The four feedlots on the 2013 North Dakota Feedlot Tour had several things in common.
•Young, beginning farmers and ranchers.
•A strong conservation ethic
•Equipment that was easy on the cattle and the operators.
Tour stops included:
•Kline Simmental Ranch, Hurdsfield, N.D.
•Dockter Land and Cattle, Denhoff, N.D.
•Raugust Whitetail Ranch, Harvey, N.D.
•Heitman Feedlot, Harvey. N.D.
Building new feedlots or expanding existing ones were part of all the ranches' strategies to increase income to support the next generation.
Natural Resource Conservation Service cost sharing made building the feedlots much more affordable than buying high-priced cropland, said Matt Kline, of Kline Simmental Ranch.
All the feedlots had conservation structures in place to capture run-off from the open pens. Clean water was channeled around the feedlots. The setup at the Raugust Whitetail Ranch was especially impressive -- and probably had to be. The feedlot is next to a popular wildlife management area. Douglas and Luke Heitman had moved their feedlot to the flatlands around their farm headquarters to a well-drained hilltop.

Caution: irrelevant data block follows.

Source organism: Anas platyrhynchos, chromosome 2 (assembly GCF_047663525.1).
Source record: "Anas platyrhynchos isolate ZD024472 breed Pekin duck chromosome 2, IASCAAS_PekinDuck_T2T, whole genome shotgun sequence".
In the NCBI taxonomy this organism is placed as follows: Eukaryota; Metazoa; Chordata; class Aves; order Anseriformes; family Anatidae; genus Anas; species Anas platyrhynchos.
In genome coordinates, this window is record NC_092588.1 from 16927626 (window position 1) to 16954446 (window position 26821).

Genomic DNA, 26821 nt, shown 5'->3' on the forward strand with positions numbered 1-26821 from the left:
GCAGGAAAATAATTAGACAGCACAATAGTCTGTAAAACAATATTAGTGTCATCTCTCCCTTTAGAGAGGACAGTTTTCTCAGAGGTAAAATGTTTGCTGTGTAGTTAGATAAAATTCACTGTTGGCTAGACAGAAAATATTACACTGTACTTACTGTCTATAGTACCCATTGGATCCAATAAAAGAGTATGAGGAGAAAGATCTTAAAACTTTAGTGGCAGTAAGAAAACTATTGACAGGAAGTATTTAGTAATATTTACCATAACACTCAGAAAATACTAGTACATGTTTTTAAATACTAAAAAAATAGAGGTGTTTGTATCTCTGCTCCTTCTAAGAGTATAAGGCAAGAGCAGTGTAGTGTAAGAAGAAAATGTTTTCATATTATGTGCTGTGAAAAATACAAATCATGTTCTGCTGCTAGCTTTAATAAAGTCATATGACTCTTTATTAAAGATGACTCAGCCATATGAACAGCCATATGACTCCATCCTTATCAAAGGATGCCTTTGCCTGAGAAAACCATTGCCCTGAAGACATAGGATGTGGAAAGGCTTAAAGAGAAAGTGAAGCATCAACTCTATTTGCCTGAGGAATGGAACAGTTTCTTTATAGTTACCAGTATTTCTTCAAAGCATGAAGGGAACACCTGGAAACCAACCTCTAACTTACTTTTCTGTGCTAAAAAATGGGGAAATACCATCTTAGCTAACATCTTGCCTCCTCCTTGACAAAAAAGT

All the feedlots had low stress handling facilities and equipment, such as Bud Boxes (double alleys than funnel into a single handling chute and headgate), portable windbreaks, fence line bunks of various kinds, 12- to 16-foot wide concrete pads in front of the feedbunks, drive through feed alleys, freeze-free waterers and security lighting to illuminate the feedlots at night.
The feedlots were mostly expansions of cow-calf enterprises. The operators were feeding out their own calves, custom feeding calves or custom feeding and developing replacement heifers. Raugust Whitetail Ranch built a large calving barn in the middle of its feedlot.
"It's good to the see the enthusiasm and commitment these young producers have for the industry," said Robert Tweeten, a Hensel, N.D., feedlot operator, farmer and chairman of the N.D. Feeder Council.
The tour was organized by the North Dakota Stockmen's Association.